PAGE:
international technology roadmap for semiconductors - 2004 update on emerging research devices." http://www.itrs.net/Common/2004Update/2004Update.htm
- \Sematech
(Show Context)
Citation Context ...e doubling at the same pace. Intensive research into alternative technologies, e.g., stacked memory or optical connection, is underway but an economic solution for the mass-market is not yet in sight =-=[3]-=-. A. Related Work For small discrete vectors that fit into the processor’s caches, the cache bandwidth is the decisive factor of performance, but stencils in scientific computing typically operate on ... |

19 | Multi-level Tiling: M for the Price of One - Kim, Renganarayanan, et al. - 2007 |

15 | 3.5-D blocking optimization for stencil computations on modern CPUs and GPUs
- Nguyen, Satish, et al.
- 2010
(Show Context)
Citation Context ... parallel. These requirements lead to skewed tiles in the spacetime, see Fig. 2. The tile dimensions form a large optimization space which can be explored empirically [9]–[11] and systematically [12]–=-=[14]-=-, whereby it makes a big difference if the exploration targets mainly data locality, or parallelism, or both equally. A third approach is to use a hierarchical tiling that adapts automatically to the ... |

15 | Parametric multi-level tiling of imperfectly nested loops - Hartono, Baskaran, et al. - 2009 |

13 |
Parameterized tiling revisited
- Baskaran, Hartono, et al.
- 2010
(Show Context)
Citation Context ... which is thus labelled cache oblivious [9], [15], [16]. A more general approach for optimizing iterative stencil computations is to use a loop transformation and parallelization framework [1], [17]– =-=[20]-=-. We compare our results against one of them in detail, namely PluTo [1], which is an easy-to-use fully automatic tool and a good indicator of the performance that can be achieved immediately on these... |

12 |
Efficient temporal blocking for stencil computations by multicore-aware wavefront parallelization
- Wellein, Hager, et al.
(Show Context)
Citation Context ...not necessary. Instead of diagonal wavefronts, we consider axisaligned wavefronts, and our tile placement is also different. The pipelined temporal blocking by Wittmann et al. [11] and Wellein et al. =-=[22]-=- can also be seen as a variant of space-time wavefront processing. However, they use the term ’wavefront’ completely differently, describing the parallelization along the time axis, which benefits fro... |

11 | Towards optimal multi-level tiling for stencil computations - Renganarayana, Harthikote-matha, et al. - 2007 |

9 |
Improving parallelism and locality with asynchronous algorithms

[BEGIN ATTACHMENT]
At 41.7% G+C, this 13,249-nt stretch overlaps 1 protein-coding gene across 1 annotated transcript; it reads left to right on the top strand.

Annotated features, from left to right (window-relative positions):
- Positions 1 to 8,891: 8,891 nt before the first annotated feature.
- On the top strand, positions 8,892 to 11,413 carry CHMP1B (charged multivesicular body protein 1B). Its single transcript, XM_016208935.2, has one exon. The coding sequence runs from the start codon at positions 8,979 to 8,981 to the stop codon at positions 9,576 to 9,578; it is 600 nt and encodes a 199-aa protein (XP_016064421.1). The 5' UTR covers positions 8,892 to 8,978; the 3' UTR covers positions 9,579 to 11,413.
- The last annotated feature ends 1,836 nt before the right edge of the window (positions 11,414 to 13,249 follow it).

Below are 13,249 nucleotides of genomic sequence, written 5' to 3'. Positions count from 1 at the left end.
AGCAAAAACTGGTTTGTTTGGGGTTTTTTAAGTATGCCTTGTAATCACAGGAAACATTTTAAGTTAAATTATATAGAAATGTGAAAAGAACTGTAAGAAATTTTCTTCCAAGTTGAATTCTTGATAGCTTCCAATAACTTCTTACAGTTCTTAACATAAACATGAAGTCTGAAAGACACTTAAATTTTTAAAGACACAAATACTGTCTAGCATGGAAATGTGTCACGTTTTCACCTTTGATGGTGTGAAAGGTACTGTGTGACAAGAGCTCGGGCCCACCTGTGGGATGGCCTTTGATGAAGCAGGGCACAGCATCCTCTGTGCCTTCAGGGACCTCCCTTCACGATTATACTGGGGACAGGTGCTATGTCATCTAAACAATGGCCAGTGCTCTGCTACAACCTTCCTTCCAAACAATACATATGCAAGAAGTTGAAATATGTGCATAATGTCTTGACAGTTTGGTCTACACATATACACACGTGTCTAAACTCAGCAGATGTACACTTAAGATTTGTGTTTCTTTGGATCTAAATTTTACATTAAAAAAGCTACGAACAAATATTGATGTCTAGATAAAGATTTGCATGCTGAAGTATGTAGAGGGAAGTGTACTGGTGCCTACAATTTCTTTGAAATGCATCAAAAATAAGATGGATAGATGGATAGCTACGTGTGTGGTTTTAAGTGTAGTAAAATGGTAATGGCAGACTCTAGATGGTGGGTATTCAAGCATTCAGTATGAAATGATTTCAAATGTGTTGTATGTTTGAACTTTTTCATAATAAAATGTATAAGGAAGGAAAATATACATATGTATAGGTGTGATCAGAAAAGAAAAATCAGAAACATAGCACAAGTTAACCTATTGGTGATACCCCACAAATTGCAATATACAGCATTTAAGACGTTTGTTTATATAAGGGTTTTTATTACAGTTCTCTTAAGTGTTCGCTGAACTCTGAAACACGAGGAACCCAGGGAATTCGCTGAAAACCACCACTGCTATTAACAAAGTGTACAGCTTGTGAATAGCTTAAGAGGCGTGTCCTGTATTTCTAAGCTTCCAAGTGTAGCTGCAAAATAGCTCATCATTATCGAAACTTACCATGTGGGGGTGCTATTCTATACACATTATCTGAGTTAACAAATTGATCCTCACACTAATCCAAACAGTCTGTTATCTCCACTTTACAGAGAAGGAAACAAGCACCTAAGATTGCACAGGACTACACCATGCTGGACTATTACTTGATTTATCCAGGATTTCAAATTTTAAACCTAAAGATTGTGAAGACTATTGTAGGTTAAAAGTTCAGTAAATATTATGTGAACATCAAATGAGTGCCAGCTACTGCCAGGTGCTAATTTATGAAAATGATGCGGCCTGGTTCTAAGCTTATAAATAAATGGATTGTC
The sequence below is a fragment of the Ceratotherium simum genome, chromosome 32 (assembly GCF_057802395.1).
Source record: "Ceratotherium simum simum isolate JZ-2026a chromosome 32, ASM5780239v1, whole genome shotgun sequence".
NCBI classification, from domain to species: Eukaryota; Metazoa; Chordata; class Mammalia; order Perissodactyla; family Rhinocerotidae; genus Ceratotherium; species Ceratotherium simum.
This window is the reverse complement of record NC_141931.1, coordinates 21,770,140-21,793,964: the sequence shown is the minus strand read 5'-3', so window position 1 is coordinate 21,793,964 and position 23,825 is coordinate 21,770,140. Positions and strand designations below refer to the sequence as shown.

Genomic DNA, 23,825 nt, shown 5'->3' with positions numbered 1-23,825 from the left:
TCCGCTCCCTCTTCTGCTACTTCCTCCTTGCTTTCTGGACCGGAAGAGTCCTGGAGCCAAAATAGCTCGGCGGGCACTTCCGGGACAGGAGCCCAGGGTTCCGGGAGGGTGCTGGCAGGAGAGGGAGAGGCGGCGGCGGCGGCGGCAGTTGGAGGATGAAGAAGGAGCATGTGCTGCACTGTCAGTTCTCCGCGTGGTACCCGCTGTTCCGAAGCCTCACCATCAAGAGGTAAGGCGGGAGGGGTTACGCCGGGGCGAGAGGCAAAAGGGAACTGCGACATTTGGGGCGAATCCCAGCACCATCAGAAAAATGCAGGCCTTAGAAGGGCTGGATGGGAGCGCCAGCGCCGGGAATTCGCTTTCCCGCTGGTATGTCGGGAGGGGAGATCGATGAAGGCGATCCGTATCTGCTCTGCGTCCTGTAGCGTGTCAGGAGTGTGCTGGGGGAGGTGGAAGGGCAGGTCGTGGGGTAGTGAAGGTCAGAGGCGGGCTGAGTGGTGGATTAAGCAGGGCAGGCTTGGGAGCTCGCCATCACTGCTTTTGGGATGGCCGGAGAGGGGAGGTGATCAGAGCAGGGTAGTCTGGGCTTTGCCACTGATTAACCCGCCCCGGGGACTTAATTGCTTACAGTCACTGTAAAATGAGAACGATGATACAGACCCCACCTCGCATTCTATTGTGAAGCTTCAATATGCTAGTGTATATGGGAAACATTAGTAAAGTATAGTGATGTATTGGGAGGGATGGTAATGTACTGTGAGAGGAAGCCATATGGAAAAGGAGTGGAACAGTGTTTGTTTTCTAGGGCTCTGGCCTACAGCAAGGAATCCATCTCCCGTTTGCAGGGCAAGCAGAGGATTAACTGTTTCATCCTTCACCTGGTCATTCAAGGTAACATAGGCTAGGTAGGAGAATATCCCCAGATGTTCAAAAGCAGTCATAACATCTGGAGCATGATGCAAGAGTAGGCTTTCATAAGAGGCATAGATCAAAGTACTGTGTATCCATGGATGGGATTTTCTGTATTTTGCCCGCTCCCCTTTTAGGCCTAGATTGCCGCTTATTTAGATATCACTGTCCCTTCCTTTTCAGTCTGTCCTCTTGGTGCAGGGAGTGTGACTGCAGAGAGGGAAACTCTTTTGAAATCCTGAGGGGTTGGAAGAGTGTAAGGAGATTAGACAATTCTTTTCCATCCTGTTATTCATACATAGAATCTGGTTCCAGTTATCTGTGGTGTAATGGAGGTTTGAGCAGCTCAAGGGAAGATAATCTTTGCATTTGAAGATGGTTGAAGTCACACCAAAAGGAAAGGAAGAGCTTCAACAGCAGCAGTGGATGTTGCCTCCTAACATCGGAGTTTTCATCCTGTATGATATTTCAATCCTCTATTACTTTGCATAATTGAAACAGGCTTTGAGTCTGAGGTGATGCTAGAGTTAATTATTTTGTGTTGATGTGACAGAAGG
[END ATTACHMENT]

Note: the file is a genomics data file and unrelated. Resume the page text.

- Liu, Li
- 2010
(Show Context)
Citation Context ...perty, however, they use the diamond shape only in 1D with a traditional bottom-up processing of the tile in cache. The second property avoids the problem of dependent tiles encountered by Liu and Li =-=[24]-=-, where they have to relax the numerical properties of the scheme in order to gain better parallelization. As in CATS1, we pursue the goal of maximizing the wavefront size without reverting to multi-d... |

7 | H (2010) Cache oblivious parallelograms in iterative stencil computations
- Strzodka, Shaheen, et al.
(Show Context)
Citation Context ...ta locality, or parallelism, or both equally. A third approach is to use a hierarchical tiling that adapts automatically to the available cache size, which is thus labelled cache oblivious [9], [15], =-=[16]-=-. A more general approach for optimizing iterative stencil computations is to use a loop transformation and parallelization framework [1], [17]– [20]. We compare our results against one of them in det... |

6 |
More iteration space tiling
- Wolf
- 1989
(Show Context)
Citation Context ...arts of the domain several stencil iterations ahead of the rest, we need to respect data dependencies induced by the form of the stencil. So called time skewing techniques have been described by Wolf =-=[6]-=-, Song et al, [7] and Wonnacott [8]. Thereby, the time axis corresponds to the number of iterations that the stencil is applied to the entire spatial domain, e.g., this can be the explicit time steps ... |

6 |
Multicore-aware parallel temporal blocking of stencil codes for shared and distributed memory
- Wittmann, Hager, et al.
- 2010
(Show Context)
Citation Context ...he misses and ideally also in parallel. These requirements lead to skewed tiles in the spacetime, see Fig. 2. The tile dimensions form a large optimization space which can be explored empirically [9]–=-=[11]-=- and systematically [12]–[14], whereby it makes a big difference if the exploration targets mainly data locality, or parallelism, or both equally. A third approach is to use a hierarchical tiling that... |

4 |
Mapping the FDTD Application to Many-Core Chip Architectures
- Orozco, Gao
- 2009
(Show Context)
Citation Context ...volume ratio (cache miss reduction), they are independent of each other when arranged side-by-side (parallel execution), and require only one tile form to cover the plane (simplicity). Orozco and Gao =-=[23]-=- give a quantitative analysis for the first property, however, they use the diamond shape only in 1D with a traditional bottom-up processing of the tile in cache. The second property avoids the proble... |

2 |
der Wijngaart, “Tight bounds on cache use for stencil operations on rectangular grids
- Frumkin, Van
- 2002
(Show Context)
Citation Context ...er than the cache capacity. Substantial work has been performed to optimize the data locality in such cases up to the point where tight lower and upper bounds on the number of data loads can be given =-=[4]-=-. Recent results show large benefits in applying these techniques on multi-core architectures [5]. But no matter how efficiently we load the data into the caches, for data exceeding the cache size, we... |

1 |
The memory gap
- Wilkes
- 2000
(Show Context)
Citation Context ...nly a non-linear stencil computation with many operations could prevent it from being memory bound. This imbalance between the computation power and system bandwidth is called the memory wall problem =-=[2]-=-. The costly introduction of double, triple and quad-channel memory buses has temporarily stopped the further deterioration of this problem, but in the long run we will see a growing discrepancy again... |